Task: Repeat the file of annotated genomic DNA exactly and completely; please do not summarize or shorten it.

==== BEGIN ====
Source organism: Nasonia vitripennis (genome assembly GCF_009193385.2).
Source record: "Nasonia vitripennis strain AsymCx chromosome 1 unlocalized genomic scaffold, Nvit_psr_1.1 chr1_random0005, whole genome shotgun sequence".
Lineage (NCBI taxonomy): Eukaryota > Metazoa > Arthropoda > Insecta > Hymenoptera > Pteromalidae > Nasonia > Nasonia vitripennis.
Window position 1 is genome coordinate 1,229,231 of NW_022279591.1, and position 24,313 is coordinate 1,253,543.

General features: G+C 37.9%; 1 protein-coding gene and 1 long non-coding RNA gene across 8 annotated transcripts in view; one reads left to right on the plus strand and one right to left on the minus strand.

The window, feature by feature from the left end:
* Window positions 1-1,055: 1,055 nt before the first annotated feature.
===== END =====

Source organism: Nasonia vitripennis (genome assembly GCF_009193385.2).
Source record: "Nasonia vitripennis strain AsymCx chromosome 1 unlocalized genomic scaffold, Nvit_psr_1.1 chr1_random0005, whole genome shotgun sequence".
Lineage (NCBI taxonomy): Eukaryota > Metazoa > Arthropoda > Insecta > Hymenoptera > Pteromalidae > Nasonia > Nasonia vitripennis.
Window position 1 is genome coordinate 1,229,231 of NW_022279591.1, and position 24,313 is coordinate 1,253,543.

General features: G+C 37.9%; 1 protein-coding gene and 1 long non-coding RNA gene across 8 annotated transcripts in view; one reads left to right on the plus strand and one right to left on the minus strand.

The window, feature by feature from the left end:
* Window positions 1-1,055: 1,055 nt before the first annotated feature.